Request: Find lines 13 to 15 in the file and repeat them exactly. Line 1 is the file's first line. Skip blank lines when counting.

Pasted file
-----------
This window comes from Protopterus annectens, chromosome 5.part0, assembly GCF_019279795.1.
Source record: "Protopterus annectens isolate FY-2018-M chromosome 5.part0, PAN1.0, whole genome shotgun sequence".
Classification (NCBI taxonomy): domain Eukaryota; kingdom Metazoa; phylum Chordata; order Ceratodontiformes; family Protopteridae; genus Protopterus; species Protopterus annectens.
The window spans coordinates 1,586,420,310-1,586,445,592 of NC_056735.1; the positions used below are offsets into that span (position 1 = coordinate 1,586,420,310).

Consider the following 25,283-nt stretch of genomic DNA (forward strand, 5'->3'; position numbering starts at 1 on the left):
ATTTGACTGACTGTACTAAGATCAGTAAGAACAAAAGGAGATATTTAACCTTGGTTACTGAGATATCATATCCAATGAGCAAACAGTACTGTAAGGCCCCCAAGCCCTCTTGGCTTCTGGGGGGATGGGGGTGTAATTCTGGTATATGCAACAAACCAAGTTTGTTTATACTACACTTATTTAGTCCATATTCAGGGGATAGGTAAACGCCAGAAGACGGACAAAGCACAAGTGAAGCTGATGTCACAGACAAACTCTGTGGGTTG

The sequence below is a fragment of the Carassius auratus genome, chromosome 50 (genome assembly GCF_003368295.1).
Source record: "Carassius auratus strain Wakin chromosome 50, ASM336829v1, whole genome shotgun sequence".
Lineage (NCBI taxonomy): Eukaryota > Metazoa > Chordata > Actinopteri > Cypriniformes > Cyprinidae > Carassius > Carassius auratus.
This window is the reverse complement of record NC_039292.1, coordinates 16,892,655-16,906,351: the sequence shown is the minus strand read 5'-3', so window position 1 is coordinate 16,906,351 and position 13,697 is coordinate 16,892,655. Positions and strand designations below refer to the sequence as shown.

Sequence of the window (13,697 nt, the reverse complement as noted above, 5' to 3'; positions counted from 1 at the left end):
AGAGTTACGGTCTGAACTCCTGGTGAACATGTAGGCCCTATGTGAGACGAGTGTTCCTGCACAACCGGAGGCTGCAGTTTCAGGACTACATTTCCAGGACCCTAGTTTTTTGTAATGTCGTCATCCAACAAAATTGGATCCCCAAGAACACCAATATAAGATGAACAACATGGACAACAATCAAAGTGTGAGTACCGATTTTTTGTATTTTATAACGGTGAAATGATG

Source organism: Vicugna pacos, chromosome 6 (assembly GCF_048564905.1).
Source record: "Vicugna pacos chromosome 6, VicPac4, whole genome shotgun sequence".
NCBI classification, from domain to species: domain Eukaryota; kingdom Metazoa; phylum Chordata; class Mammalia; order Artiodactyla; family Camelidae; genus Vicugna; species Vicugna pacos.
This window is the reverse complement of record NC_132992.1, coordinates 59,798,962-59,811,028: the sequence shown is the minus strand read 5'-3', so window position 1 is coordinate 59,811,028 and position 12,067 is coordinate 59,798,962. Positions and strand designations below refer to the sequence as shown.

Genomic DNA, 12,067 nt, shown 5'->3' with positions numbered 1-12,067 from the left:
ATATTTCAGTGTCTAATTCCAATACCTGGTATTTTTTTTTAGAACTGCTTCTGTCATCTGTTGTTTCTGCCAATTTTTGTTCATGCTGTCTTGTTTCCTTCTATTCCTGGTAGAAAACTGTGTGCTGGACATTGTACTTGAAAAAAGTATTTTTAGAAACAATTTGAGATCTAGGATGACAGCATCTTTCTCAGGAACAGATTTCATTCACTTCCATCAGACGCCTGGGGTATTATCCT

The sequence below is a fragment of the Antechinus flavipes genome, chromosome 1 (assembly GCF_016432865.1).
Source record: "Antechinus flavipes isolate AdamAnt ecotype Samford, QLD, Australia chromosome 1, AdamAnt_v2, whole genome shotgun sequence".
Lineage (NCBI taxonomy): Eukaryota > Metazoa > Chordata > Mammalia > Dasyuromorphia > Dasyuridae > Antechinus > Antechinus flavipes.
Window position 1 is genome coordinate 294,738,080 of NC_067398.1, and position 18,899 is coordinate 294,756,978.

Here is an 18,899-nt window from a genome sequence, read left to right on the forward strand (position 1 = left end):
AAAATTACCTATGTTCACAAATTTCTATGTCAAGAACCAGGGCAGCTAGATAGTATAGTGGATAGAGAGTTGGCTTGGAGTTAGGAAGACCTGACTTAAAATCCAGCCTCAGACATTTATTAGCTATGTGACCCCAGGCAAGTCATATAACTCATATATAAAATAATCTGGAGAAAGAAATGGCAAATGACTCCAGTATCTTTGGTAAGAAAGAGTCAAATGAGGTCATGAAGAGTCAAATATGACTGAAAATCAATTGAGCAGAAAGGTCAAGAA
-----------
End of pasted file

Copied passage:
Source organism: Vicugna pacos, chromosome 6 (assembly GCF_048564905.1).
Source record: "Vicugna pacos chromosome 6, VicPac4, whole genome shotgun sequence".
NCBI classification, from domain to species: domain Eukaryota; kingdom Metazoa; phylum Chordata; class Mammalia; order Artiodactyla; family Camelidae; genus Vicugna; species Vicugna pacos.